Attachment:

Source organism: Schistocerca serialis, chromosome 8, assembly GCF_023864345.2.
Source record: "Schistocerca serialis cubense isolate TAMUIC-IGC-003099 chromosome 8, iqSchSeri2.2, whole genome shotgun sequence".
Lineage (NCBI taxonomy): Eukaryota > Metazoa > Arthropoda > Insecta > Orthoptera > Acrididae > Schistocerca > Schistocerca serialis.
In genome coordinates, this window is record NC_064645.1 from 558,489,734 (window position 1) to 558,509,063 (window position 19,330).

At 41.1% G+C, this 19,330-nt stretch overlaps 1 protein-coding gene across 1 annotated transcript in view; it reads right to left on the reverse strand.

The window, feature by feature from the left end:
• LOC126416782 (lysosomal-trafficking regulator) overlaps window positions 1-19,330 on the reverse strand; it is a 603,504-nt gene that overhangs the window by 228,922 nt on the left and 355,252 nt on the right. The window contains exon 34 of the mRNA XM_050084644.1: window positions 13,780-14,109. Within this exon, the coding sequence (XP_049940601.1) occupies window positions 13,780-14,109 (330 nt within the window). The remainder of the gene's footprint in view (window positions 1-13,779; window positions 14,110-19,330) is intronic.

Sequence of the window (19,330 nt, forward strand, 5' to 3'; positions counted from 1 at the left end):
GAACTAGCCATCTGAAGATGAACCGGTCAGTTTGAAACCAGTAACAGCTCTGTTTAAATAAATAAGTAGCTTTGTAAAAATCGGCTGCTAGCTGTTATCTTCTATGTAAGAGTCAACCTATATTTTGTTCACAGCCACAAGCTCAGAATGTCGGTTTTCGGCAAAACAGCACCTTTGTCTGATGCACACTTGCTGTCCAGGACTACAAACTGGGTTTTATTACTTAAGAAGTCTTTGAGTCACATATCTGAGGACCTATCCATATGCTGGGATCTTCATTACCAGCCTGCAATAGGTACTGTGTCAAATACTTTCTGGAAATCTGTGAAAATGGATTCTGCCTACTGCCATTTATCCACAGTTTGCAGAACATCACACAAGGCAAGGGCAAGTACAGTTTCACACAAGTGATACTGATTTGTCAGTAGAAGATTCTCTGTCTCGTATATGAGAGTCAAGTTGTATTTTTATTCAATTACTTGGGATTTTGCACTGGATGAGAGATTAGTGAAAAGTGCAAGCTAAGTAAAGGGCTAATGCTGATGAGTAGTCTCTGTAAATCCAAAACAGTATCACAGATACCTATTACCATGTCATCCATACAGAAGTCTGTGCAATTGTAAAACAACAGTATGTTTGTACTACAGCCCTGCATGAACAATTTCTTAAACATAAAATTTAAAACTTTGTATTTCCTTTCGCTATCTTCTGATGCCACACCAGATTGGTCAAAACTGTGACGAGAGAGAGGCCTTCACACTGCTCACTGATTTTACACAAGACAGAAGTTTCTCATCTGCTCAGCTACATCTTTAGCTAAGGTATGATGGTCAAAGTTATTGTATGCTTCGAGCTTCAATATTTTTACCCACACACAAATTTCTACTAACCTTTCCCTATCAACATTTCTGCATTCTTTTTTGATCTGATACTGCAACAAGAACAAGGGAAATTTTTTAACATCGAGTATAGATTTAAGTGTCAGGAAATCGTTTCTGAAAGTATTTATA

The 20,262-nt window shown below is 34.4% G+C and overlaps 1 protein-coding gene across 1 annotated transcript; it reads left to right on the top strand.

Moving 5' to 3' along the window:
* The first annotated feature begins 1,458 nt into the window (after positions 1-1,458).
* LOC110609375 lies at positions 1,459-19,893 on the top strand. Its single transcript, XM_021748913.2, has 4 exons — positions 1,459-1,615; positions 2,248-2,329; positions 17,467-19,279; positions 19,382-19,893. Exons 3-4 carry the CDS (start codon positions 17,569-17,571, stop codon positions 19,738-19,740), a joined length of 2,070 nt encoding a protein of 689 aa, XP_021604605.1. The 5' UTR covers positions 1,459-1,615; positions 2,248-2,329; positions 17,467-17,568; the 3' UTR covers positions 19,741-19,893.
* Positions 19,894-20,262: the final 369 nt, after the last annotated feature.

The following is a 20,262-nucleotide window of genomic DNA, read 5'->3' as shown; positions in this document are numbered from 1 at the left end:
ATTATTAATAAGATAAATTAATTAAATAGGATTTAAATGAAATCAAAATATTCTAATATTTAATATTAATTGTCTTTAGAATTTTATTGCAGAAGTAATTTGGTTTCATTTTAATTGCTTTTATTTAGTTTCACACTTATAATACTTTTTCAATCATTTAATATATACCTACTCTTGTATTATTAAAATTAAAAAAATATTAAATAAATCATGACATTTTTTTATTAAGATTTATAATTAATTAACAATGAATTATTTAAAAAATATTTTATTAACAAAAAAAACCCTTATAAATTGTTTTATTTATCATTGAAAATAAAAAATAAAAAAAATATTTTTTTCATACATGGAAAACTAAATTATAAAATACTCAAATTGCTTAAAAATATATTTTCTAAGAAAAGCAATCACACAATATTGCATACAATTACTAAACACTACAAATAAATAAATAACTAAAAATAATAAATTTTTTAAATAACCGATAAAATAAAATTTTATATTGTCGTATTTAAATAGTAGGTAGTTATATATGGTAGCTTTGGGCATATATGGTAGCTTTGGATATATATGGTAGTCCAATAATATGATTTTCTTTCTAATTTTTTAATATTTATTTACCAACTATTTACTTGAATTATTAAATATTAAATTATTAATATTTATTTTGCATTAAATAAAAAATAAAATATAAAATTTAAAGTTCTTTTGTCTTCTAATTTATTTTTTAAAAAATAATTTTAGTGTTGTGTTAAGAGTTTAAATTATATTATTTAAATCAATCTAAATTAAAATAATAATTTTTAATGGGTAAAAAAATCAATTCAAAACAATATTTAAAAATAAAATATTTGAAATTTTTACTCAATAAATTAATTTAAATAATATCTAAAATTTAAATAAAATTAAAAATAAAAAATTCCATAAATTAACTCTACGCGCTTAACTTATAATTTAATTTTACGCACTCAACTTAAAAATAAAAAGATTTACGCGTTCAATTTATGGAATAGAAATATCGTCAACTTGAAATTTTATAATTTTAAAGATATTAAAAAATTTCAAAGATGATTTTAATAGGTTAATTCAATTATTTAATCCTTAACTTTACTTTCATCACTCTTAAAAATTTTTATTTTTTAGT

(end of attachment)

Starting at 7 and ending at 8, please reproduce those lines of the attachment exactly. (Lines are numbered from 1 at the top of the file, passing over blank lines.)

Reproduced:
• LOC126416782 (lysosomal-trafficking regulator) overlaps window positions 1-19,330 on the reverse strand; it is a 603,504-nt gene that overhangs the window by 228,922 nt on the left and 355,252 nt on the right. The window contains exon 34 of the mRNA XM_050084644.1: window positions 13,780-14,109. Within this exon, the coding sequence (XP_049940601.1) occupies window positions 13,780-14,109 (330 nt within the window). The remainder of the gene's footprint in view (window positions 1-13,779; window positions 14,110-19,330) is intronic.

Sequence of the window (19,330 nt, forward strand, 5' to 3'; positions counted from 1 at the left end):